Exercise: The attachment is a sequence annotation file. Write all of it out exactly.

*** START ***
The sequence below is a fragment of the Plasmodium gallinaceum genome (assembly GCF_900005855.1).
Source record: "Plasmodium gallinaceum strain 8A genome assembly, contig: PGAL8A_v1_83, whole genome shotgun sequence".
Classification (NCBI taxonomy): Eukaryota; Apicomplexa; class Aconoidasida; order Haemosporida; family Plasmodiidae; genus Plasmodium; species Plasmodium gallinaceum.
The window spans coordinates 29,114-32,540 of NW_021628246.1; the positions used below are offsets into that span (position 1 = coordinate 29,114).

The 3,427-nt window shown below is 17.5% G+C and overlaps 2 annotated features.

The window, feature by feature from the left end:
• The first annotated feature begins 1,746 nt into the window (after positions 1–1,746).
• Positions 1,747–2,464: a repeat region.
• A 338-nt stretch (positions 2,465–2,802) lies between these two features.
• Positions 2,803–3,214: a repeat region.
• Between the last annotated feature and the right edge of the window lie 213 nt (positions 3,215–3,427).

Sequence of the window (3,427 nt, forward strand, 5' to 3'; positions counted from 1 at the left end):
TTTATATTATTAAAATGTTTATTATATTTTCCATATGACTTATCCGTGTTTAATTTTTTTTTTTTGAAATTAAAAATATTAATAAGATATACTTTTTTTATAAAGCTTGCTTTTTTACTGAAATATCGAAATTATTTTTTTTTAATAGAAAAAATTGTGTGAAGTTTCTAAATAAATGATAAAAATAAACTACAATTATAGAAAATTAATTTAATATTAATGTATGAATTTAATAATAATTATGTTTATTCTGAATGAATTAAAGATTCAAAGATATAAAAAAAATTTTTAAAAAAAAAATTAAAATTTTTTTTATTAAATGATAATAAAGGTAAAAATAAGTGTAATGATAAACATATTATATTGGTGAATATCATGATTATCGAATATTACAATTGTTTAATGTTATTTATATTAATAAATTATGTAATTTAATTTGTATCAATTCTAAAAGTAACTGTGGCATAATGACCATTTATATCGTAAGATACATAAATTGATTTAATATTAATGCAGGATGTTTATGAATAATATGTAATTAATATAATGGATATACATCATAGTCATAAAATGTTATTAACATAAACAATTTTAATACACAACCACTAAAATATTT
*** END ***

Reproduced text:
The sequence below is a fragment of the Plasmodium gallinaceum genome (assembly GCF_900005855.1).
Source record: "Plasmodium gallinaceum strain 8A genome assembly, contig: PGAL8A_v1_83, whole genome shotgun sequence".
Classification (NCBI taxonomy): Eukaryota; Apicomplexa; class Aconoidasida; order Haemosporida; family Plasmodiidae; genus Plasmodium; species Plasmodium gallinaceum.
The window spans coordinates 29,114-32,540 of NW_021628246.1; the positions used below are offsets into that span (position 1 = coordinate 29,114).

The 3,427-nt window shown below is 17.5% G+C and overlaps 2 annotated features.

The window, feature by feature from the left end:
• The first annotated feature begins 1,746 nt into the window (after positions 1–1,746).
• Positions 1,747–2,464: a repeat region.
• A 338-nt stretch (positions 2,465–2,802) lies between these two features.
• Positions 2,803–3,214: a repeat region.
• Between the last annotated feature and the right edge of the window lie 213 nt (positions 3,215–3,427).

Sequence of the window (3,427 nt, forward strand, 5' to 3'; positions counted from 1 at the left end):
TTTATATTATTAAAATGTTTATTATATTTTCCATATGACTTATCCGTGTTTAATTTTTTTTTTTTGAAATTAAAAATATTAATAAGATATACTTTTTTTATAAAGCTTGCTTTTTTACTGAAATATCGAAATTATTTTTTTTTAATAGAAAAAATTGTGTGAAGTTTCTAAATAAATGATAAAAATAAACTACAATTATAGAAAATTAATTTAATATTAATGTATGAATTTAATAATAATTATGTTTATTCTGAATGAATTAAAGATTCAAAGATATAAAAAAAATTTTTAAAAAAAAAATTAAAATTTTTTTTATTAAATGATAATAAAGGTAAAAATAAGTGTAATGATAAACATATTATATTGGTGAATATCATGATTATCGAATATTACAATTGTTTAATGTTATTTATATTAATAAATTATGTAATTTAATTTGTATCAATTCTAAAAGTAACTGTGGCATAATGACCATTTATATCGTAAGATACATAAATTGATTTAATATTAATGCAGGATGTTTATGAATAATATGTAATTAATATAATGGATATACATCATAGTCATAAAATGTTATTAACATAAACAATTTTAATACACAACCACTAAAATATTT